Smoking caused almost 75,000 deaths in France in 2015, killing half of all regular smokers. It is also responsible for 90% of lung cancer cases, and increases the risk of developing a serious form of cardiovascular disease and of contracting chronic obstructive pneumopathy (Bonaldi et al., 2019). To lower the incidence of these diseases, various anti-smoking campaigns have contributed to reducing average tobacco consumption over recent years. However, some parts of the population, in particular unemployed persons and low-income individuals, are still reluctant to change their smoking habits significantly and over the long term (Beck et al., 2015). (…)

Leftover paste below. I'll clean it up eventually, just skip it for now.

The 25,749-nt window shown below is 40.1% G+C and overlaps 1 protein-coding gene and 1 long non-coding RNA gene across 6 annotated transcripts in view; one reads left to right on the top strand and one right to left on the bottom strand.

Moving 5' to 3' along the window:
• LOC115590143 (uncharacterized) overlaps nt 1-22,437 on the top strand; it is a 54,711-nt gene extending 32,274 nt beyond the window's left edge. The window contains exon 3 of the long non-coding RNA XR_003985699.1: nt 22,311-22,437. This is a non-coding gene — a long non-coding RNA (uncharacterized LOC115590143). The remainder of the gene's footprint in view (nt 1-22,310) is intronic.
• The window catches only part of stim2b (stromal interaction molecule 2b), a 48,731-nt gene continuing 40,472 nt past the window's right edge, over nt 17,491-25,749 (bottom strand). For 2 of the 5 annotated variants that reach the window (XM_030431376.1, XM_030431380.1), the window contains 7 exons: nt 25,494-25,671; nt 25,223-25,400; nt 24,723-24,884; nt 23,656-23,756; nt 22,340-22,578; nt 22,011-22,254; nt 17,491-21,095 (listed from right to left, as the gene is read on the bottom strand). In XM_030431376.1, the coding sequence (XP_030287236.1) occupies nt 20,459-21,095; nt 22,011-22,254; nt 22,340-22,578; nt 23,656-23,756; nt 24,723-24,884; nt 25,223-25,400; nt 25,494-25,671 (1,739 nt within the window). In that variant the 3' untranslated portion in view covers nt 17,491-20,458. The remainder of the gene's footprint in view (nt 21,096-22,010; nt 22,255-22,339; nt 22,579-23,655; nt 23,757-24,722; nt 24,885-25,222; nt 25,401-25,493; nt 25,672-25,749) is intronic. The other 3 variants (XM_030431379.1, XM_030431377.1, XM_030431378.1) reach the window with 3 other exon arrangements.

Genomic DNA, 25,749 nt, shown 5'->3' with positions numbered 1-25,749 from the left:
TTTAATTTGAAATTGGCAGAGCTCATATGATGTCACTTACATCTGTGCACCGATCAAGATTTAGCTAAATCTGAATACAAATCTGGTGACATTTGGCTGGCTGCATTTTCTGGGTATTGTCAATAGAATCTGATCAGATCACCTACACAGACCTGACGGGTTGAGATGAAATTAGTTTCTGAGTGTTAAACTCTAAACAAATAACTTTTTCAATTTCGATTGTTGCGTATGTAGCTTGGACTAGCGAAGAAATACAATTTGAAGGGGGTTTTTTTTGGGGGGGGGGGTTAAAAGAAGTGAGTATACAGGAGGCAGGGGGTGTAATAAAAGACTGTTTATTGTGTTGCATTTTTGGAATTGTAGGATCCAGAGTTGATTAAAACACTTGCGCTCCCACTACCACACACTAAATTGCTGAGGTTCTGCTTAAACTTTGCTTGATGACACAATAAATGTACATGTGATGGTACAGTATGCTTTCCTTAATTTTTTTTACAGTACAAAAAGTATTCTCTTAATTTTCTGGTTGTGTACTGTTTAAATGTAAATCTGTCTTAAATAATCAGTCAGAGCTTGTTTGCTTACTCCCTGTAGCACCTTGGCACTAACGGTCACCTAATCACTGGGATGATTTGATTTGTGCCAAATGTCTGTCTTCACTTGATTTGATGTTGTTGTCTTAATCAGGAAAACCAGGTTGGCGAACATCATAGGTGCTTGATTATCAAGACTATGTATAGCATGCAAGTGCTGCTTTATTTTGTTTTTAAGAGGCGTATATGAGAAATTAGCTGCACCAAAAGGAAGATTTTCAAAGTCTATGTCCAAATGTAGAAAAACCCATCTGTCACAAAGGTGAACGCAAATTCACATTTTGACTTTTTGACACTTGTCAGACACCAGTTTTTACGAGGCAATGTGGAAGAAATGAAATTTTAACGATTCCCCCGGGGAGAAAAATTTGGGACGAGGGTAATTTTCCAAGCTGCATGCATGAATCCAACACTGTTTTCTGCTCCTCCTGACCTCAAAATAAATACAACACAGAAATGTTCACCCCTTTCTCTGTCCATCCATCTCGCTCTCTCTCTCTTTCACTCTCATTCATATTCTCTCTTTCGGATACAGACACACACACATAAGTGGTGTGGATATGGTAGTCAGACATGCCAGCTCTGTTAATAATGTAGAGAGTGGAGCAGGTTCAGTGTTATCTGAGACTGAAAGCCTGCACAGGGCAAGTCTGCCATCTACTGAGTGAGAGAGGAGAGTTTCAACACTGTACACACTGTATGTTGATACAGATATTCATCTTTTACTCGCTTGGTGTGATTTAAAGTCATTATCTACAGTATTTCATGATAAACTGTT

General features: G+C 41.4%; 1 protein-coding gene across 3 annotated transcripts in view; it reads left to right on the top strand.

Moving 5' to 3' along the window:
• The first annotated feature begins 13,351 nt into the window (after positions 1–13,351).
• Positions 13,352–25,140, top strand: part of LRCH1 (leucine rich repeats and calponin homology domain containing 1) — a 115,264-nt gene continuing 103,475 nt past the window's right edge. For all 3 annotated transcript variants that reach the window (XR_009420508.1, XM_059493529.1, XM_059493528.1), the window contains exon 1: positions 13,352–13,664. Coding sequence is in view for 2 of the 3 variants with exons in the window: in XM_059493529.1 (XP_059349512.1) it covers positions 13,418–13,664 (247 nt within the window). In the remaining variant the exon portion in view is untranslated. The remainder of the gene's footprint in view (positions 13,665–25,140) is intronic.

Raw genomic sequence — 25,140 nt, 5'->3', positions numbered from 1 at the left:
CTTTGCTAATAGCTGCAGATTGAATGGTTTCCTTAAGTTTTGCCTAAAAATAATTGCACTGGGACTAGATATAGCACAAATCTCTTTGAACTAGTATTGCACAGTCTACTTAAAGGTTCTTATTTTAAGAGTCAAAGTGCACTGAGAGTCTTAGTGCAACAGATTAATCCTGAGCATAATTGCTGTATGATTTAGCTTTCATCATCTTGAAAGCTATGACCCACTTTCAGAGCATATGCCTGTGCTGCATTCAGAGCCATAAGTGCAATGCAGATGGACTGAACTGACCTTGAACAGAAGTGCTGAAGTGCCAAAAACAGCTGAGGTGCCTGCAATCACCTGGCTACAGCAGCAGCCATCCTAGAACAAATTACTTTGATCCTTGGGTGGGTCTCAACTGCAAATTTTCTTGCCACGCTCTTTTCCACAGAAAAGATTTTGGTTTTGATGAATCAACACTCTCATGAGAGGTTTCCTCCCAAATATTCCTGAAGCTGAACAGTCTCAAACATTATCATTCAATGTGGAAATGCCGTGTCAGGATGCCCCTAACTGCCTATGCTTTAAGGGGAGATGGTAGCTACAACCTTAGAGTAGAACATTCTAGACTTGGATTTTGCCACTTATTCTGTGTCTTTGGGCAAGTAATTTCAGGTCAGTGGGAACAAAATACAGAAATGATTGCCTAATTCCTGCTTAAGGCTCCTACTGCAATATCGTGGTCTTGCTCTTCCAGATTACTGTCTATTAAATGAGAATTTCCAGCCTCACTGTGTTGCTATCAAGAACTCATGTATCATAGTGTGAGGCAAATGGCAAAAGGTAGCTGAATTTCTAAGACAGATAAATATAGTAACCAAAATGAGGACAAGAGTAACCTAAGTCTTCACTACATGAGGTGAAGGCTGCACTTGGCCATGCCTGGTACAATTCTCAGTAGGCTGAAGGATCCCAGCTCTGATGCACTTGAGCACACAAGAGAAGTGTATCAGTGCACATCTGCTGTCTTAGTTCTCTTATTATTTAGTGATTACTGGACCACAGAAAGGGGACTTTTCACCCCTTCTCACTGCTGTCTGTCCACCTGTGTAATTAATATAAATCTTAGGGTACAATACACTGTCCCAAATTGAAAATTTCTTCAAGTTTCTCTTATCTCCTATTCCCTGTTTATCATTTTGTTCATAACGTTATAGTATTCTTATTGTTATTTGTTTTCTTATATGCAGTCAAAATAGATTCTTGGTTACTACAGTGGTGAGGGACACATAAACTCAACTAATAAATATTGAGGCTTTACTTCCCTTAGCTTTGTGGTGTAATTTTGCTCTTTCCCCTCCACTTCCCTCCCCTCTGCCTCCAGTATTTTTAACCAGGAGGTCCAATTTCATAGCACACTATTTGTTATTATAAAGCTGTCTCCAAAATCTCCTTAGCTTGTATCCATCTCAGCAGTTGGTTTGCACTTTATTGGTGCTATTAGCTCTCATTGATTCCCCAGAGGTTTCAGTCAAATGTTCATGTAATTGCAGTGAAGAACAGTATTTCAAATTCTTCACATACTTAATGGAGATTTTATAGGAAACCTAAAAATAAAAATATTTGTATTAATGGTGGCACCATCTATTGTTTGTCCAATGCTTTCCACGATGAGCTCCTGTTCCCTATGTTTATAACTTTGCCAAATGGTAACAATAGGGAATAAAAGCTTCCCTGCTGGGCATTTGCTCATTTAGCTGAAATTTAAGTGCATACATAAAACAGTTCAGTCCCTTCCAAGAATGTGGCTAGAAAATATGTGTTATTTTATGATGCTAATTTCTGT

In this context, it is important to better understand the factors that foster reducing tobacco consumption. (…) Using the longitudinal data from the Gazel cohort, our results indicate that smokers having such health shock reduce their tobacco consumption more than other smokers. Furthermore, this reduction is maintained up to five years after the health shock. We also show that heavy smokers reduce their tobacco consumption more than occasional smokers.
See also Questions d'économie de la santé n° 257 in French: La survenue d'un événement de santé peut-elle modifier la consommation de tabac ?